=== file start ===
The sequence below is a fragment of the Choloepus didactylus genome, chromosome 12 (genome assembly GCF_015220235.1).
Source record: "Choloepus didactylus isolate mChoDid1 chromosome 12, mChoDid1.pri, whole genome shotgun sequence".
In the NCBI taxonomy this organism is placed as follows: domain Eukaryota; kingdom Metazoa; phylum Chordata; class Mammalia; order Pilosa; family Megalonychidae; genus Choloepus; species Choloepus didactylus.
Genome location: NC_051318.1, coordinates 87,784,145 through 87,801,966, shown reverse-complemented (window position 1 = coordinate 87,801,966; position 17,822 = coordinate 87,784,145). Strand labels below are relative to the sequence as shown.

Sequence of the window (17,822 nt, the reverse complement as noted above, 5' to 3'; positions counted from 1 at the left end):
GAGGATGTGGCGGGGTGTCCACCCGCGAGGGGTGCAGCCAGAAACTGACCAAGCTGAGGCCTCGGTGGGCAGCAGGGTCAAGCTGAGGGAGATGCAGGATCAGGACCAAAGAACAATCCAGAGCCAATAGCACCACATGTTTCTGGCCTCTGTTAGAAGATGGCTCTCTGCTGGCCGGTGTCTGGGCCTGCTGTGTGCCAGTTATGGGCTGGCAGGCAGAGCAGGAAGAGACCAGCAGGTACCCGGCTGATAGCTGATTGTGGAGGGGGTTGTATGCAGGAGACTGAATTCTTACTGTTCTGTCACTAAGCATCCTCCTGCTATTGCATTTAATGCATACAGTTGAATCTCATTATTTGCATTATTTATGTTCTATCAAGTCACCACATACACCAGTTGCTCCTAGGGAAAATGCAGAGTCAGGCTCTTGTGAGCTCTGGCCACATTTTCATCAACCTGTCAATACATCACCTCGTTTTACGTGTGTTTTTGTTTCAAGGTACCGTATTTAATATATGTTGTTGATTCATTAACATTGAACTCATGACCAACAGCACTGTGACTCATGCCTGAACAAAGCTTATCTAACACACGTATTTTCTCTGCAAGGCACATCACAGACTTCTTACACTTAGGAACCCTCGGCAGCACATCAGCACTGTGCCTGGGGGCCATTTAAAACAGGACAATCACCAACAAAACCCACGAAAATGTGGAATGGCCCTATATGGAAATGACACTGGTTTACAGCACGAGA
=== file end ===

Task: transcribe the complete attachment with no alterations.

The sequence below is a fragment of the Choloepus didactylus genome, chromosome 12 (genome assembly GCF_015220235.1).
Source record: "Choloepus didactylus isolate mChoDid1 chromosome 12, mChoDid1.pri, whole genome shotgun sequence".
In the NCBI taxonomy this organism is placed as follows: domain Eukaryota; kingdom Metazoa; phylum Chordata; class Mammalia; order Pilosa; family Megalonychidae; genus Choloepus; species Choloepus didactylus.
Genome location: NC_051318.1, coordinates 87,784,145 through 87,801,966, shown reverse-complemented (window position 1 = coordinate 87,801,966; position 17,822 = coordinate 87,784,145). Strand labels below are relative to the sequence as shown.

Sequence of the window (17,822 nt, the reverse complement as noted above, 5' to 3'; positions counted from 1 at the left end):
GAGGATGTGGCGGGGTGTCCACCCGCGAGGGGTGCAGCCAGAAACTGACCAAGCTGAGGCCTCGGTGGGCAGCAGGGTCAAGCTGAGGGAGATGCAGGATCAGGACCAAAGAACAATCCAGAGCCAATAGCACCACATGTTTCTGGCCTCTGTTAGAAGATGGCTCTCTGCTGGCCGGTGTCTGGGCCTGCTGTGTGCCAGTTATGGGCTGGCAGGCAGAGCAGGAAGAGACCAGCAGGTACCCGGCTGATAGCTGATTGTGGAGGGGGTTGTATGCAGGAGACTGAATTCTTACTGTTCTGTCACTAAGCATCCTCCTGCTATTGCATTTAATGCATACAGTTGAATCTCATTATTTGCATTATTTATGTTCTATCAAGTCACCACATACACCAGTTGCTCCTAGGGAAAATGCAGAGTCAGGCTCTTGTGAGCTCTGGCCACATTTTCATCAACCTGTCAATACATCACCTCGTTTTACGTGTGTTTTTGTTTCAAGGTACCGTATTTAATATATGTTGTTGATTCATTAACATTGAACTCATGACCAACAGCACTGTGACTCATGCCTGAACAAAGCTTATCTAACACACGTATTTTCTCTGCAAGGCACATCACAGACTTCTTACACTTAGGAACCCTCGGCAGCACATCAGCACTGTGCCTGGGGGCCATTTAAAACAGGACAATCACCAACAAAACCCACGAAAATGTGGAATGGCCCTATATGGAAATGACACTGGTTTACAGCACGAGA